• Microsoft

Each of the studies here contain useful lessons. I particularly like the story behind Macromedia’s product marketing blogs which underscores the benefits of open channels of communication with customers to the product development process. I think IBM got a bit short-changed in this report as the blogger they interviewed didn’t seem to represent the enlightened viewpoints I’ve been reading.

What Backbone Media really is talking about is harnessing the conversations and relationships generated by well-written product blogs to drive future product development. Listening to customers shouldn’t be a revolutionary concept:

In essence blogs are learning tools, specifically a company can use a blog to learn how to improve or develop new products by communicating more effectively with their customers through the use of corporate blogs. Any company should encourage customer ideas, reward them and learn from their customer’ s example. If they do they will build more successful products, which also have ready customers who want to adopt new ideas and products because those same customers have participated in the process of product development. Such a strategy will also have additional Internet marketing benefits in the form of more backlinks and higher search engine rankings, as well as direct traffic from links on many different websites.

We all need to remember, customers, by purchasing and using a product, own the past, present, future, and ultimate success of a company and brand. A good product manager represents the customers as constituents and gains their confidence as their elected leader.

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Current Events

Product Blogs, a new business model

My colleague, Loic Le Meur, is interviewed by Shel Israel for their upcoming book on business blogging. Loic shares his story about a T-shirt fanatic who built a community of like-minded T-shirt fans via his blog. His site is now a business which turns the traditional “we-design, you-buy” commerce model inside out (sorry about the pun, couldn’t resist) and solicits his customers for design ideas which they then all vote on. This virtually guarantees a buyer.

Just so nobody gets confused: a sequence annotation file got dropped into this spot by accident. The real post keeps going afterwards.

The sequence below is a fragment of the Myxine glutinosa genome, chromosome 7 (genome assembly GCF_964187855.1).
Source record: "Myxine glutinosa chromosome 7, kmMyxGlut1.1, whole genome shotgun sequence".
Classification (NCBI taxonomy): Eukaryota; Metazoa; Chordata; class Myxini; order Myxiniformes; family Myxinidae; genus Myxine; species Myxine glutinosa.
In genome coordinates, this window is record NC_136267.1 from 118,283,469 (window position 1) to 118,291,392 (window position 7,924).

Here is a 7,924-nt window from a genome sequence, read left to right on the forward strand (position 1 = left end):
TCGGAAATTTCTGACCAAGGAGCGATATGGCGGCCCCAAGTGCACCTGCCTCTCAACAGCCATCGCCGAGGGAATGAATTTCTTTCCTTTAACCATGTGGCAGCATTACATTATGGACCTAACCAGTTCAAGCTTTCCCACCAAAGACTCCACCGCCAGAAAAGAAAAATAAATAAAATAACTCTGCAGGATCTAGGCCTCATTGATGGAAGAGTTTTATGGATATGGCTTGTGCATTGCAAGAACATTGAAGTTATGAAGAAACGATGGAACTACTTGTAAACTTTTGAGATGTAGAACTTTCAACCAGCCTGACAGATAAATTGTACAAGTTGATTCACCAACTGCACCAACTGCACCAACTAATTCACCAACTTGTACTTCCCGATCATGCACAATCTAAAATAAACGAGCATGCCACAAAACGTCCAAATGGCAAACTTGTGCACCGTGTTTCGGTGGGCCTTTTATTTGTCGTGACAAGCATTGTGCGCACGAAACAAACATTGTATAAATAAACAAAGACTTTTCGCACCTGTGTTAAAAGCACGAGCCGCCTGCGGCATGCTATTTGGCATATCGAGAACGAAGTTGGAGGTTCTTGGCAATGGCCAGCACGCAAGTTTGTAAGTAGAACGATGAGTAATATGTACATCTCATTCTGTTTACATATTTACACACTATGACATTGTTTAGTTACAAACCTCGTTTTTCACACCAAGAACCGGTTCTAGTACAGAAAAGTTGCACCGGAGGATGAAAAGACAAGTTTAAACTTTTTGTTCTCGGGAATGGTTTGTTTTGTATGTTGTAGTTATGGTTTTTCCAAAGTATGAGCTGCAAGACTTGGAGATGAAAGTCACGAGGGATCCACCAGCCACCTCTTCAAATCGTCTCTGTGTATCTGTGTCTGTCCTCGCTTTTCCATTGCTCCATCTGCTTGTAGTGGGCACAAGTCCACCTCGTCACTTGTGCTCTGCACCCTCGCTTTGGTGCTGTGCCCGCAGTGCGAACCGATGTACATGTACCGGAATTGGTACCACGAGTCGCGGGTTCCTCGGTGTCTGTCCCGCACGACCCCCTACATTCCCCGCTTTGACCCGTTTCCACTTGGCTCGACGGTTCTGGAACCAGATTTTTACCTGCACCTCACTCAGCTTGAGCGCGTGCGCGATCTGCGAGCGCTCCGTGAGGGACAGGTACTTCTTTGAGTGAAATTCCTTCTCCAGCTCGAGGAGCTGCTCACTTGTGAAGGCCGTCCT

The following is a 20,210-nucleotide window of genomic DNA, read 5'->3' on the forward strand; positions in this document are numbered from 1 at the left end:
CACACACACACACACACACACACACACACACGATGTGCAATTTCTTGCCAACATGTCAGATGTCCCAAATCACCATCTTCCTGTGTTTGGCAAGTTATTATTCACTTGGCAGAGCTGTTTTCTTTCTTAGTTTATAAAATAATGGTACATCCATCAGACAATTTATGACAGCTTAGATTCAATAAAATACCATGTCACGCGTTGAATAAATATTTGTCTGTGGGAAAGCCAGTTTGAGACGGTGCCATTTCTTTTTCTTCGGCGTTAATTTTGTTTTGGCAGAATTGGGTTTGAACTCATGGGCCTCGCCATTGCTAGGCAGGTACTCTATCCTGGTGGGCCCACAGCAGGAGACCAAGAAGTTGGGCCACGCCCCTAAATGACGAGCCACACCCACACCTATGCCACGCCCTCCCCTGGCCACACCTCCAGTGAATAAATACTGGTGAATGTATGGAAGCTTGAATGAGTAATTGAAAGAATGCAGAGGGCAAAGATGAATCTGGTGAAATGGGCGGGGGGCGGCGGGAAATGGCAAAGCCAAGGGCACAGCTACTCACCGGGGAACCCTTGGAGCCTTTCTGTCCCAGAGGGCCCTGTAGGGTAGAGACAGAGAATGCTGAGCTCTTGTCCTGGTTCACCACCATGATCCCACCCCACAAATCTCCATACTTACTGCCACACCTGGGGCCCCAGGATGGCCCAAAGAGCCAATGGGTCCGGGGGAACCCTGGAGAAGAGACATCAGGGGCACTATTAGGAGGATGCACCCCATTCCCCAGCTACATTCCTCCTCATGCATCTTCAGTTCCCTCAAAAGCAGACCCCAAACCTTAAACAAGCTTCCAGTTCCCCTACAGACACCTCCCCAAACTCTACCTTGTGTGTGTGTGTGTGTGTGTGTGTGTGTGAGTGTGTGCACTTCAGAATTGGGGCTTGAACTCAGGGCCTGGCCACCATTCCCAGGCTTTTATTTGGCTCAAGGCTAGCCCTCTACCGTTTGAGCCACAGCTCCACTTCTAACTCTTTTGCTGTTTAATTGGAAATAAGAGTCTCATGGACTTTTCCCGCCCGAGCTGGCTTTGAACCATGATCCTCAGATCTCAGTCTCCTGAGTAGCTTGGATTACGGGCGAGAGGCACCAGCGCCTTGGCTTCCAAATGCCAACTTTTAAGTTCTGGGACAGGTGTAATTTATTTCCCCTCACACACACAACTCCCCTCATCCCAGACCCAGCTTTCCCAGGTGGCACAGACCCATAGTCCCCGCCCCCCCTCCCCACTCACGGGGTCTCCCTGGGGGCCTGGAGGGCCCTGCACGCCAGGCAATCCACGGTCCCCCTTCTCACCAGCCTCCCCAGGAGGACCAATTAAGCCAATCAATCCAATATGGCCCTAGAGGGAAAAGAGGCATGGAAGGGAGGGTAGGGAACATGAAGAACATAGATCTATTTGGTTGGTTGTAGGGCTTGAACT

I use this t-shirt guy as an example to large corporations, because it shows what can be done in large corporations. They always laugh at me at first. They say, this is a geek writing about T-shirts. I say, no, wait. Our t-shirt guy puts the customer at the center of everything he does in the company. He realized very quickly through the comments that the customer had more ideas about the products than he did. It’s not just about feedback. The customers design the product. I took this idea to L’Oreal. L’Oreal says, we are this global corporation and you bring us a guy who designs t-shirts? I tell them this is the future of your e-commerce. Your customer will be in the center of it all. This goes back to “markets are conversations.” The t-shirt guy has not put a single euro into advertising. It is all word-of-mouth. The customer does everything. He is merely organizing it. What’s important is how the blog moves customers to the center of the organization, rather than over on the edge of it.

Interview on Naked Conversations

Boeing’s Flight Test Blog

Ever wonder what it’s like to beta-test a major airline? Boeing takes the wraps off of their latest blog which will give a rare, inside view of the their new 777-200LR Worldliner aircraft as it runs (flies?) through the paces towards certification.